Tuesday, February 16, 2021

Staffer’s rape claim ‘put job on the line’

Former federal ministerial staffer Brittany Higgins plans to reactivate a police complaint about an alleged sexual assault in Parliament House in early 2019. In interviews with news.com.au and Network Ten’s The Project, Higgins alleged she was raped by a male colleague in the office of the then-defence industry minister Linda Reynolds. She says he lured her there under the pretence of needing to pick something up on the way home from a work function. Higgins claims that key people within the government failed to offer enough support, with Reynolds and the acting chief of staff setting up a meeting with Higgins over the matter in the same office where the alleged rape occurred. Higgins said she decided not to pursue a complaint with the police as she felt pressure that it would affect her job, similar to other female staffers who have reported sexual harassment allegations while working for Coalition ministers. Higgins also said that she was denied access to CCTV from Parliament House from the night of the alleged assault, despite the fact another member of the staff had seen it.

The Pfizer coronavirus vaccine has touched down in Australia, with 142,000 doses arriving in Sydney from Europe. Australians will begin receiving the vaccine from next Monday, according to federal Health Minister Greg Hunt. Authorities will release 80,000 doses of the vaccine next week, with 50,000 going to states and territories to vaccinate frontline quarantine and health workers, and 30,000 to aged care and disability care residents and workers. Hunt added that if the Oxford University-AstraZeneca vaccine is approved by the Therapeutic Goods Administration the rollout will expand substantially.

Victorian Premier Daniel Andrews has declared the state is “well-placed” to lift restrictions at 11.59pm on Wednesday due to low case numbers over the last three days. “I’m able to say that these numbers, you never want positive cases, but these numbers are pleasing and I think we are well-placed,” he said. Victoria recorded just one new local case of Covid-19 on Monday. Another case was also detected in hotel quarantine, with more than 25,000 tests conducted in the past 24 hours. The newest case is a woman who worked in psychiatric units at The Alfred hospital, Northern Hospital and Broadmeadows Hospital, forcing the wards into lockdown.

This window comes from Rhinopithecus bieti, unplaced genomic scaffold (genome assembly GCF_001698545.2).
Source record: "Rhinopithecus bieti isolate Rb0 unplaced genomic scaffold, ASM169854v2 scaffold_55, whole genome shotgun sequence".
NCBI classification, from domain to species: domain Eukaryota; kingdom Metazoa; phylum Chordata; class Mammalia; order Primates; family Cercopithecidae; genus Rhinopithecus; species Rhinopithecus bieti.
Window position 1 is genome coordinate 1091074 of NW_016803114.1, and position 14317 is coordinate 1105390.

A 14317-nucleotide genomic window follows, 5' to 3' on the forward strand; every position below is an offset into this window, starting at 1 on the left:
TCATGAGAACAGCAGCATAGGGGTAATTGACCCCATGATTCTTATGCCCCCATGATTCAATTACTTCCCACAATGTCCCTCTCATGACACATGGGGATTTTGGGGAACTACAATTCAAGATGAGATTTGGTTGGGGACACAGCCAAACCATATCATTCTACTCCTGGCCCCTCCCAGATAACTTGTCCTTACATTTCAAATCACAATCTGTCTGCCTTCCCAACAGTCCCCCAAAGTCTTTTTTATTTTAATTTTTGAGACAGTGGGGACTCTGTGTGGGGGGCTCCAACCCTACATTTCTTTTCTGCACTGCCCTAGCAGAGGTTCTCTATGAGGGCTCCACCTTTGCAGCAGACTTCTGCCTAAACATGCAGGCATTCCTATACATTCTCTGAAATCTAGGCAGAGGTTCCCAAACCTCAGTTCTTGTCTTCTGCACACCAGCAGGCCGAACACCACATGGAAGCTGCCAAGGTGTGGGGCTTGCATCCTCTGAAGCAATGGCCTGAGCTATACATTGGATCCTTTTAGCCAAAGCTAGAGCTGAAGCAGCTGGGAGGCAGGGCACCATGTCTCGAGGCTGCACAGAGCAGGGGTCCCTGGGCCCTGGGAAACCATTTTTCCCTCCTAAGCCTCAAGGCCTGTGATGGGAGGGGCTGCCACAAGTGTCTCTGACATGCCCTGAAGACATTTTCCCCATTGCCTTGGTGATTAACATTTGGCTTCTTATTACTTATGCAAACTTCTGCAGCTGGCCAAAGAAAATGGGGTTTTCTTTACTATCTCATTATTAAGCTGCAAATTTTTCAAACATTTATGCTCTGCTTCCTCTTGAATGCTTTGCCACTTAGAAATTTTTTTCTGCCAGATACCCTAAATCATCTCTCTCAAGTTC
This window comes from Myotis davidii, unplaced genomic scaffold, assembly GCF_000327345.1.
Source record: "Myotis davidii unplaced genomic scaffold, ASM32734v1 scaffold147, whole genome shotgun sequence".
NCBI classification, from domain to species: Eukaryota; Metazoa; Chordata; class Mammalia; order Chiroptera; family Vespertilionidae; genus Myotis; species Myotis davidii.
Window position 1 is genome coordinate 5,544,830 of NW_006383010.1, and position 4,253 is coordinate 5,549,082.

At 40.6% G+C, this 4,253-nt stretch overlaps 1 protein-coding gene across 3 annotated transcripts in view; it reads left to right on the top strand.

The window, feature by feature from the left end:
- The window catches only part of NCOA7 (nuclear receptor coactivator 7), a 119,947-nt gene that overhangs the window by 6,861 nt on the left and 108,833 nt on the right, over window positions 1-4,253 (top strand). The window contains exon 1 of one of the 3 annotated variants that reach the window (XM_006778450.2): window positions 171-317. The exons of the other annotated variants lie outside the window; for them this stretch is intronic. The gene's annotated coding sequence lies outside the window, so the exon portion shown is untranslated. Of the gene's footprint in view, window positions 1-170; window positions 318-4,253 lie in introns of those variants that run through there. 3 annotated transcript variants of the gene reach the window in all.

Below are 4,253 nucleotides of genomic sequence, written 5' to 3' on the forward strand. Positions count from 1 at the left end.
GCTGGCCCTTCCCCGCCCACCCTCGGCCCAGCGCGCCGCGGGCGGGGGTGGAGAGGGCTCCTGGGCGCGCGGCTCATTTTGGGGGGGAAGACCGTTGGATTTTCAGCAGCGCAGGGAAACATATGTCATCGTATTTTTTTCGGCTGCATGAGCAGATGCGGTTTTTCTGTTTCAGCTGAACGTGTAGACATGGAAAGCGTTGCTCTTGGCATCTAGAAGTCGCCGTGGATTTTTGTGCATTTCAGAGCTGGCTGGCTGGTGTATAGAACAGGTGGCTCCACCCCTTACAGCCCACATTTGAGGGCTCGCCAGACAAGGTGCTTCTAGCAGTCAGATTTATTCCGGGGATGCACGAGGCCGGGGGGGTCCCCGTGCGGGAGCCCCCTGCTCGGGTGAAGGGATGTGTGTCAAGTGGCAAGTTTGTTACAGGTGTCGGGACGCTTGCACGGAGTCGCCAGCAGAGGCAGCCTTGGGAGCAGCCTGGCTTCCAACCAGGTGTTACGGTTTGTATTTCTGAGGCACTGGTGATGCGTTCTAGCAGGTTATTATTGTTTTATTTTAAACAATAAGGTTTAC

Myanmar police and military forces have fired at peaceful protesters during demonstrations in the northern city of Mandalay, although it is unclear whether security forces had used live ammunition. News portal Frontier Myanmar reports that soldiers shot randomly into people’s homes, with images on social media showing people injured by what appeared to be rubber bullets. There were other clashes on Monday, including in Yangon, where demonstrators rallied despite a heavy military presence and an overnight internet blackout. Myanmar’s deposed leader Aung San Suu Kyi is set to appear in court via video conference this week over charges brought against her by the new military junta.

The colonisation of space
The early era of space exploration was dominated by romantic ideas of universal connectedness. But the increasingly privatised nature of the space industry has obscured that vision. Ceridwen Dovey on the new space industry entrepreneurs, and why we should be worried about what they’re planning.